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Types of Checking Accounts

Types of Checking Accounts

Once you have decided which bank you will open your checking account at, you will likely encounter a variety of options from the bank. Ideally, you want an account that will offer you free online access to your account without any hidden fees or requirement for minimum balances. Listed below are a few tips to help you determine what type of checking account will best suit your personal needs.

What is a joint checking account? A joint checking account simply means that there is more than one person's name listed as the account's owner. Here are a few instances why people choose a joint account: married couples who have merged finances, an adult who co-signs for a minor, a person with Power of Attorney for someone who is unable to act on their own behalf for reasons such as disability or military deployment.

Do you need a second chance at checking? Second chance checking accounts can be offered to people who had a problematic checking account in the past. If you had a prior checking account where bounced checks and overdraws were an issue, check with your local banks or credit unions to see if you qualify for a second chance checking account. If approved, you may be required to maintain a minimum available balance, pay a small monthly fee or provide proof of income.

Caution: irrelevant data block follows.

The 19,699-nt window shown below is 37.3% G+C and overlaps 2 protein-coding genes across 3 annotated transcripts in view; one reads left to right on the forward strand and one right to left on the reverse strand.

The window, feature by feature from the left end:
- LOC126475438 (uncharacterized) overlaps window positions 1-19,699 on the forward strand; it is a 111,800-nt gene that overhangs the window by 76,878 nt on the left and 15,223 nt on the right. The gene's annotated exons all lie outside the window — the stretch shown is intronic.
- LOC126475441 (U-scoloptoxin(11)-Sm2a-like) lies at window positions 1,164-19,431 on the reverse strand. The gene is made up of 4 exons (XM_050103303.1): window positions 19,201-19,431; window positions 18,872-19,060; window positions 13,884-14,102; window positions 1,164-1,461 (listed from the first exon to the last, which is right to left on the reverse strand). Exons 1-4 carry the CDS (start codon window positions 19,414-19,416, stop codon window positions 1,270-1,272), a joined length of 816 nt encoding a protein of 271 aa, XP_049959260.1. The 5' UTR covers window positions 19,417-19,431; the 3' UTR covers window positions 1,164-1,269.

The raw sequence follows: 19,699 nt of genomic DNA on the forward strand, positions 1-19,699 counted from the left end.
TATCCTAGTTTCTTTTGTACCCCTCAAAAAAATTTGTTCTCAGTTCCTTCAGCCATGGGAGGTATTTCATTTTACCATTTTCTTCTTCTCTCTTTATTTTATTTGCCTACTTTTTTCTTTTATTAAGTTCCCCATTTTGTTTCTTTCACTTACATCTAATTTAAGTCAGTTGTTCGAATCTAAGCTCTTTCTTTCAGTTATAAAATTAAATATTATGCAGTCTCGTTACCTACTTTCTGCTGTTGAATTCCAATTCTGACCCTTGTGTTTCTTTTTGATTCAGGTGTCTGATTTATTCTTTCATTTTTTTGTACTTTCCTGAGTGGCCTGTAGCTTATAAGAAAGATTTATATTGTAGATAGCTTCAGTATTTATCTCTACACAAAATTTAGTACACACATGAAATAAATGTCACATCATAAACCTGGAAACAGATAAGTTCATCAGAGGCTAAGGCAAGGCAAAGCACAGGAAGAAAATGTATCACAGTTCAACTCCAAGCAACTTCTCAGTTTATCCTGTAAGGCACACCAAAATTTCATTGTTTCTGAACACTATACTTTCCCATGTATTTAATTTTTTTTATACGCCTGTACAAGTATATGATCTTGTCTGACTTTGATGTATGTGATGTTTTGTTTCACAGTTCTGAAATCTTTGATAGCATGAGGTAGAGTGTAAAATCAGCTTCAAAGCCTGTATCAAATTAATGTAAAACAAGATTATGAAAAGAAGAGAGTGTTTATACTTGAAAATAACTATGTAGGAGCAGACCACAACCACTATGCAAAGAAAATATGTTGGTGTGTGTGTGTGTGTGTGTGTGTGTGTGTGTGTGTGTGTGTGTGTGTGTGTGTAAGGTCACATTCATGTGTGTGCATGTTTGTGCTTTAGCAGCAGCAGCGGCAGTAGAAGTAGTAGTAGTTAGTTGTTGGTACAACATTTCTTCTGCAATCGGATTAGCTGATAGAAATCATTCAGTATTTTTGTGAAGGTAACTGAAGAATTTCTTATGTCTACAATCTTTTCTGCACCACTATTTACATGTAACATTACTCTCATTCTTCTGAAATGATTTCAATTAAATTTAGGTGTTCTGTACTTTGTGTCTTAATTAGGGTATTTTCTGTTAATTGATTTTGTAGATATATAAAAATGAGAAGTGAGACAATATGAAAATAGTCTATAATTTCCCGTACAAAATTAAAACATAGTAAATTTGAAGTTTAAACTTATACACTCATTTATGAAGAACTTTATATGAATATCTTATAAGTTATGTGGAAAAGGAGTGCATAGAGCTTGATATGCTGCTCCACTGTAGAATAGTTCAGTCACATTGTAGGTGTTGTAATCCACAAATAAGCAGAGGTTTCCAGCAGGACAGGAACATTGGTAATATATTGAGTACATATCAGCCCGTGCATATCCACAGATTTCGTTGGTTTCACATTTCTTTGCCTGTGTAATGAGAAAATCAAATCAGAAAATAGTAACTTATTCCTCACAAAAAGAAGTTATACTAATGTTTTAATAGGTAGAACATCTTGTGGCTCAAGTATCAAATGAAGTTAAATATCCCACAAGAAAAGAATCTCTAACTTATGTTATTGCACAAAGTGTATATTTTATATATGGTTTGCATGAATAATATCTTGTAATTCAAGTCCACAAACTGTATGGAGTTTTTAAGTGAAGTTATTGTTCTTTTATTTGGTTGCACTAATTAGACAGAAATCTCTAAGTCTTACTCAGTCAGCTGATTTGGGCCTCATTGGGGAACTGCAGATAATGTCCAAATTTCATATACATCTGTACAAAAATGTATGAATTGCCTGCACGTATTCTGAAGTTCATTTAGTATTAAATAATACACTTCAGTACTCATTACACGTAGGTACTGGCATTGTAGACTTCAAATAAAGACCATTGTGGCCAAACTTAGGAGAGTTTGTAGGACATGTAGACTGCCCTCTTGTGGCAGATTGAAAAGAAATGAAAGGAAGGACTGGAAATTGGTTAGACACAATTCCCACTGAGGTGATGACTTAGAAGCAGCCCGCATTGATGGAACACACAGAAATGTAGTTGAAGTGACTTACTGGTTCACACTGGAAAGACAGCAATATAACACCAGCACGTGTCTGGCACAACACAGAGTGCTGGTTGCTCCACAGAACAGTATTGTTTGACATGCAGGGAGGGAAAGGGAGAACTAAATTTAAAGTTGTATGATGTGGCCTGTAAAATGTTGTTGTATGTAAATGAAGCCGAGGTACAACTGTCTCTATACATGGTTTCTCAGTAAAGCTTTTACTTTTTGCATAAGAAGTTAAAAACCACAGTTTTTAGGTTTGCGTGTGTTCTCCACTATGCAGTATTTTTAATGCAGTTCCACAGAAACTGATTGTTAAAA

Are you a college student? Opening a student checking account with your bank is a great way to take control of your finances while you attend college. Using a checking account will teach you discipline in maintaining a budget each month, plus you could graduate with significantly less debt than college students who rely on credit cards. And, of course, less debt could mean a better credit score, which can impact everything from employment to your ability to sign a lease.

What about High-Yield Checking Accounts? If you can maintain a minimum balance and commit to a number of debit card transactions each month (both of which are determined by your bank), you may want to opt for a high-yield checking account. The difference between a high-yield and standard checking account is that the high-yield offers a type of interest, called Annual Percentage Yield (APY), which is higher than the interest rate on a standard checking account for checking deposits. APY is also different than Annual Percentage Rate (APR) in that interest rates for APYs can allow you to earn more interest throughout the year so long as you meet your bank's minimums.

We're happy you're here and hope this article helped you learn about checks! To discover even more about why checks are a great choice, continue reading with these articles: